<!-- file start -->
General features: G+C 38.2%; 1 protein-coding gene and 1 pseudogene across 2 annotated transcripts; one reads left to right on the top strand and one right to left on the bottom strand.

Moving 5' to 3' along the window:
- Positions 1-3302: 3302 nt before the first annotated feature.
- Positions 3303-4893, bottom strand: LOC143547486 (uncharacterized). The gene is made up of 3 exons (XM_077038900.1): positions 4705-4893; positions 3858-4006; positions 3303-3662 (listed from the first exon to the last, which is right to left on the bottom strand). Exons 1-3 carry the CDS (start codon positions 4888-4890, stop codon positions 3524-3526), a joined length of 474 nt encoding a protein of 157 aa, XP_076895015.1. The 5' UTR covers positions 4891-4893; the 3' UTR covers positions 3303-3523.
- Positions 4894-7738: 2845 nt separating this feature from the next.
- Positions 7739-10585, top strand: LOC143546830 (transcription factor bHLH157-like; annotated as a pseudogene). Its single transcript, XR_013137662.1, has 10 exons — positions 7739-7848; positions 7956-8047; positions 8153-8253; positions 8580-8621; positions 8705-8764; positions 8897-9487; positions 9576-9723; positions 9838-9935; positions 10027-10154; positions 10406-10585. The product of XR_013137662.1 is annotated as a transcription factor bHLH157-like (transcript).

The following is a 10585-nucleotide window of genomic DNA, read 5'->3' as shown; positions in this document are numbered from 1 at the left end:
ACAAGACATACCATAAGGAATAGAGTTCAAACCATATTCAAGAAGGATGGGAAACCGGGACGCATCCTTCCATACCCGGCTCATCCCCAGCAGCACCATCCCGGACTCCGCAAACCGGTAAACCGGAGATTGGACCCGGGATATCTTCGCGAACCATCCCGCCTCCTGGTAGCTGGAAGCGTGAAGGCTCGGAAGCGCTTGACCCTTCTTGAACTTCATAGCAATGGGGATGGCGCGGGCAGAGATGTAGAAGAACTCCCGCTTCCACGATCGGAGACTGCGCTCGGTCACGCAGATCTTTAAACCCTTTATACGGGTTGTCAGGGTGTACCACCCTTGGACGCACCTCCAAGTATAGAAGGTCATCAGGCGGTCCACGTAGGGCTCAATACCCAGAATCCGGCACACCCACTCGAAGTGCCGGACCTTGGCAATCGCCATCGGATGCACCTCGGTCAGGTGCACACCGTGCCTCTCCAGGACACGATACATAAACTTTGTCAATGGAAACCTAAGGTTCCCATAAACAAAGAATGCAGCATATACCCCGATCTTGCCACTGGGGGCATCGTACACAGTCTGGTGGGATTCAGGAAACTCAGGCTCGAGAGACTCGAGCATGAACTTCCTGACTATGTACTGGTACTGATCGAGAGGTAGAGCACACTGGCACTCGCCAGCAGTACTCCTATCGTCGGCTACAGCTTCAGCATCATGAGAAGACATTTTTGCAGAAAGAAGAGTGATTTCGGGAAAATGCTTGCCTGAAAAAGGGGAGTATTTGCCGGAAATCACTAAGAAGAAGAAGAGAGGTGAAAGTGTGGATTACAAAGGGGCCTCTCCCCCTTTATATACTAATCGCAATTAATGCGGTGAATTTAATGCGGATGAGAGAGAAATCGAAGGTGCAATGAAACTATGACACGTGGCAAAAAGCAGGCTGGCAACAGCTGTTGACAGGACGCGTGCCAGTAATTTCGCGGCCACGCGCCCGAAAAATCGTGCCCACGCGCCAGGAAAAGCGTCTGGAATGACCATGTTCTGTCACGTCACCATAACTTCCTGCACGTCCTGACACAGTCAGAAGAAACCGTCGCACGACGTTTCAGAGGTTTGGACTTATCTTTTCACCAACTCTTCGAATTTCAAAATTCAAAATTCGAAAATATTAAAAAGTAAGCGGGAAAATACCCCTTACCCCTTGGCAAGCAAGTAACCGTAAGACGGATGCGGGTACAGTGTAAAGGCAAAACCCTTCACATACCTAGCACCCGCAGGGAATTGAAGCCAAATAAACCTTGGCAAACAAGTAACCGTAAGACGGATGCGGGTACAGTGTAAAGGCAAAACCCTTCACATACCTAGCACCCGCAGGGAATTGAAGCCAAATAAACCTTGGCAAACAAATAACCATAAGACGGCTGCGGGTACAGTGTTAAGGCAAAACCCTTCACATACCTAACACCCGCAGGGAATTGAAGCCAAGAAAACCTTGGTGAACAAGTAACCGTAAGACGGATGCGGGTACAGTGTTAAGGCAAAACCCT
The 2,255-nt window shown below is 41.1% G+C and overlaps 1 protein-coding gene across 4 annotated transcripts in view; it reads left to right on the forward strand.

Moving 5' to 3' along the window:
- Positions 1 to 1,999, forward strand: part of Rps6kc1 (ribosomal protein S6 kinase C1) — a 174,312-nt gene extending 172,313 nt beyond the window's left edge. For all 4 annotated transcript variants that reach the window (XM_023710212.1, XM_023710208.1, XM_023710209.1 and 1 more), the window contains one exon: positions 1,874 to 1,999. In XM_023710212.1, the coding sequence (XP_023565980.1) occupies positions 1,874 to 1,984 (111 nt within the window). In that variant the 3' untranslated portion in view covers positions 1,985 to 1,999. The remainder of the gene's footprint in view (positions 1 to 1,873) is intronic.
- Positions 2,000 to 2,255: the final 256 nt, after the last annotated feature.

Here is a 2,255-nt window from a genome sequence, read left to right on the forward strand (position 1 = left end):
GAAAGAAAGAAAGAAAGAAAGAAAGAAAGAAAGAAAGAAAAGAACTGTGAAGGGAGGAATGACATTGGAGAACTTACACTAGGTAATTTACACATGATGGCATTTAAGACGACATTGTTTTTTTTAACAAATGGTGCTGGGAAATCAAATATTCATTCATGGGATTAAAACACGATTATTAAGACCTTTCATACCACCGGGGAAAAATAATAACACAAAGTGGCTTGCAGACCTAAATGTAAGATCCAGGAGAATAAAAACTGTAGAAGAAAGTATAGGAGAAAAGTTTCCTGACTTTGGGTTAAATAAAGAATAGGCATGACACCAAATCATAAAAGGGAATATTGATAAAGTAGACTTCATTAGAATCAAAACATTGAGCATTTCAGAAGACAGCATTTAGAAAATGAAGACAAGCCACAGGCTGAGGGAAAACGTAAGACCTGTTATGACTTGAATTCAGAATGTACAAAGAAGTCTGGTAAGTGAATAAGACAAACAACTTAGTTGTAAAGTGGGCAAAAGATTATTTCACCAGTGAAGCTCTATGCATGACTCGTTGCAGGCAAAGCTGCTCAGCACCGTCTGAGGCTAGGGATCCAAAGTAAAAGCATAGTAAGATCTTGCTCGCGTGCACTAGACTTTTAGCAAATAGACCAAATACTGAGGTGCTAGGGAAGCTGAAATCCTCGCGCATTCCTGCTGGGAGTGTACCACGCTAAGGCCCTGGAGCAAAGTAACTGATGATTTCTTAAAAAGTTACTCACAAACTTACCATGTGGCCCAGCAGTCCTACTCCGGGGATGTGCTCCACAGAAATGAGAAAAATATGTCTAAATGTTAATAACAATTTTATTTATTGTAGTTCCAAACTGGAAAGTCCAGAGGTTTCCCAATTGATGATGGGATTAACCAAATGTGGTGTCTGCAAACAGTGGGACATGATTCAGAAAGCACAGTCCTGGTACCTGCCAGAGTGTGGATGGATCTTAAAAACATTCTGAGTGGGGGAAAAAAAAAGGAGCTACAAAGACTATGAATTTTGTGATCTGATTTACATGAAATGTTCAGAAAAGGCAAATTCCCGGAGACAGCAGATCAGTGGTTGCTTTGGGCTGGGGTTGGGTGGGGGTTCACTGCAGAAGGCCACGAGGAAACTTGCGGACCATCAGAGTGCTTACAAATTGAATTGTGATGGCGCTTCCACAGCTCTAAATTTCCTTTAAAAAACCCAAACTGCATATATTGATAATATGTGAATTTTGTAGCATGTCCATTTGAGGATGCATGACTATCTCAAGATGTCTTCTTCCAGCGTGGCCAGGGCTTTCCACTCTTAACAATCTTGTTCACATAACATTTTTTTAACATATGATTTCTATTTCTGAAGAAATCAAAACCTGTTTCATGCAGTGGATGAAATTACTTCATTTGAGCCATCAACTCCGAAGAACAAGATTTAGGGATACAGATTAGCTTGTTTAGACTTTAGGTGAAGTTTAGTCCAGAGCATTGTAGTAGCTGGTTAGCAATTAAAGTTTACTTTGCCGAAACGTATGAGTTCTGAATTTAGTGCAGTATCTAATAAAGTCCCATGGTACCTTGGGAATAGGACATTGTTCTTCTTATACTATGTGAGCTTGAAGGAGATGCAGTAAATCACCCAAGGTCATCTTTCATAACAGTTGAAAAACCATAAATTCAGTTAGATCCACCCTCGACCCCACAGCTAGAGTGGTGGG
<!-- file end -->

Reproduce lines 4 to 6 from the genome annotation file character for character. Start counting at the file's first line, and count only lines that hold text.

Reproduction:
- Positions 3303-4893, bottom strand: LOC143547486 (uncharacterized). The gene is made up of 3 exons (XM_077038900.1): positions 4705-4893; positions 3858-4006; positions 3303-3662 (listed from the first exon to the last, which is right to left on the bottom strand). Exons 1-3 carry the CDS (start codon positions 4888-4890, stop codon positions 3524-3526), a joined length of 474 nt encoding a protein of 157 aa, XP_076895015.1. The 5' UTR covers positions 4891-4893; the 3' UTR covers positions 3303-3523.
- Positions 4894-7738: 2845 nt separating this feature from the next.
- Positions 7739-10585, top strand: LOC143546830 (transcription factor bHLH157-like; annotated as a pseudogene). Its single transcript, XR_013137662.1, has 10 exons — positions 7739-7848; positions 7956-8047; positions 8153-8253; positions 8580-8621; positions 8705-8764; positions 8897-9487; positions 9576-9723; positions 9838-9935; positions 10027-10154; positions 10406-10585. The product of XR_013137662.1 is annotated as a transcription factor bHLH157-like (transcript).